• Click Apply.
  • Click Save, name the report "CD4+ Counts vs. Blood Pressure", and click Save in the popup.
  • Your chart will now be added to the Clinical and Assay Data tab.

Plot Trends Over Time

A key part of longitudinal study research is identifying trends in data over time. In this example, we will create a chart that shows cell counts for the cohorts over the course of the study.

  • Click the Clinical and Assay Data tab.
  • Click the Lab Results dataset.
  • Select (Charts) > Create Chart.
  • Click Time.
  • Notice there are no columns to plot.

Time charts require that columns used have been explicitly marked as "measures". To do so we edit the dataset definition:

  • Click Cancel to leave the plot editor and return to the grid for Lab Results.
  • Click Manage in the header bar of the grid, then click Edit Definition.
  • Click the Fields section to open it.
  • Expand the CD4+ field by clicking the .
  • Click Advanced Settings.
  • In the popup, check the box for Make this field available as a measure.
  • To increase your charting options, repeat for the other 2 numeric fields (Lymphocytes and Hemoglobin).
  • Click Apply, then Save.

Now we are ready to plot cell counts on a time chart.

  • Click View Data to return to the "Lab Results" data grid.
  • Select (Charts) > Create Chart.
  • Click Time again. Notice now that the columns you marked as measures are listed on the right.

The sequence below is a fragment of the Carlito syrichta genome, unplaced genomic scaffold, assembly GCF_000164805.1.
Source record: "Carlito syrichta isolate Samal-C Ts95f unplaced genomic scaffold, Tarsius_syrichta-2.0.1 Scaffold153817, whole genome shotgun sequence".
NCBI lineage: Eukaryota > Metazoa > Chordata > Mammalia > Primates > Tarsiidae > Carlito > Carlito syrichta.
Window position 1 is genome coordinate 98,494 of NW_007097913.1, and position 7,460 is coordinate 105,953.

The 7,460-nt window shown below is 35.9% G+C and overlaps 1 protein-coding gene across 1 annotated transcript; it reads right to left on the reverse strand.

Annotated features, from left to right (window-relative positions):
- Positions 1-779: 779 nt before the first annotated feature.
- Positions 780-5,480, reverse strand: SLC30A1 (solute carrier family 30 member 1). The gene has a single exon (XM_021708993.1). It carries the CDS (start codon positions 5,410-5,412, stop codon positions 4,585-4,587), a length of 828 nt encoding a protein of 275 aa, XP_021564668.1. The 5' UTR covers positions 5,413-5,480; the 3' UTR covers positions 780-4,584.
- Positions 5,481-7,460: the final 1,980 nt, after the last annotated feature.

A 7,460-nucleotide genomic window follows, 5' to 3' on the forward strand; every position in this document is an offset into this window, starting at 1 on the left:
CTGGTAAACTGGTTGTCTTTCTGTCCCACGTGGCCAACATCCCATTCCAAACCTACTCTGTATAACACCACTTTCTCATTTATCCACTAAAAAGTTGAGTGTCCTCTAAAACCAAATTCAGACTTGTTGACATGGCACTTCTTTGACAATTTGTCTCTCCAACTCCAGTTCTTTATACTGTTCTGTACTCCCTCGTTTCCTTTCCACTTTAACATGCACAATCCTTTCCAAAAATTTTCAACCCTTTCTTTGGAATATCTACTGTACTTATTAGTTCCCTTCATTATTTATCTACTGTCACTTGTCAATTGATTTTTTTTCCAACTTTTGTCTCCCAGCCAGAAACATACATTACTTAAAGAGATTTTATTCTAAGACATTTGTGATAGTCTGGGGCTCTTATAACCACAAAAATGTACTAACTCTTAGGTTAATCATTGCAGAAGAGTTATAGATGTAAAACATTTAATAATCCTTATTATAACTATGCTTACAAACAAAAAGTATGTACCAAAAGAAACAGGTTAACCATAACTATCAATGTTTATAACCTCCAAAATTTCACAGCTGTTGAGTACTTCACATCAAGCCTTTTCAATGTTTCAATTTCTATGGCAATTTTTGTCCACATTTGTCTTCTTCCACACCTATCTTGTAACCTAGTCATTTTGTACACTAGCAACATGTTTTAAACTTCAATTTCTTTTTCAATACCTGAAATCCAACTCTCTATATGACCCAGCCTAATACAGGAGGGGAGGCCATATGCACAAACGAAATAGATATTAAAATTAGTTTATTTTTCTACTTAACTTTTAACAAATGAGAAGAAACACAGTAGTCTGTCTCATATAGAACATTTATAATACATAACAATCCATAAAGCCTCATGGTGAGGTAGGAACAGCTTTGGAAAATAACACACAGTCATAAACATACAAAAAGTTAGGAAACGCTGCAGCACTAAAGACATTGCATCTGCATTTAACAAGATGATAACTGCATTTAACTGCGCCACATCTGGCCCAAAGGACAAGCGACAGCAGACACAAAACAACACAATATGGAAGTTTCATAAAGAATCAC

• Drag the CD4+ column to the Y Axis box.
  • Click Apply.

By default, the time chart plots for the first 5 individual participants in the data grid. To instead compare trends in the cohorts:

  • Click Chart Layout where you can customize the look and feel of a chart.
  • Change the Subject Selection to Participant Groups.
  • Click Apply.

There are now four lines, one for each cohort. Now we see a clear trend (in our fictional data) where CD4+ levels in the HIV negative cohort generally stay flat over time, while the other cohorts vary over the 24 months studied.

  • Click Save.
  • Name your time chart "CD4 Trends" and click Save in the popup.

Congratulations

You have completed the tutorial! See below for related topics and tutorials.

Next Steps

This tutorial has given you a quick tour of LabKey Server's data integration features. There are many features that we haven't looked at, including:

  • Custom participant groups. You can create groups that are independent of the cohorts and compare these groups against one another. For example, it would be natural to compare those receiving ARV treatment against those not receiving ARV treatment. For details see Participant Groups.
  • Assay data. We have yet to add any assay data to our study. For details on adding assay data to a study, see Tutorial: Import Experimental / Assay Data. You can treat this assay tutorial as a continuation of this tutorial: simply use the same study repository and continue on to the assay tutorial.
  • R reports. You can build R reports directly on top of the integrated study data. For details see R Reports. For an example see our online Explore study.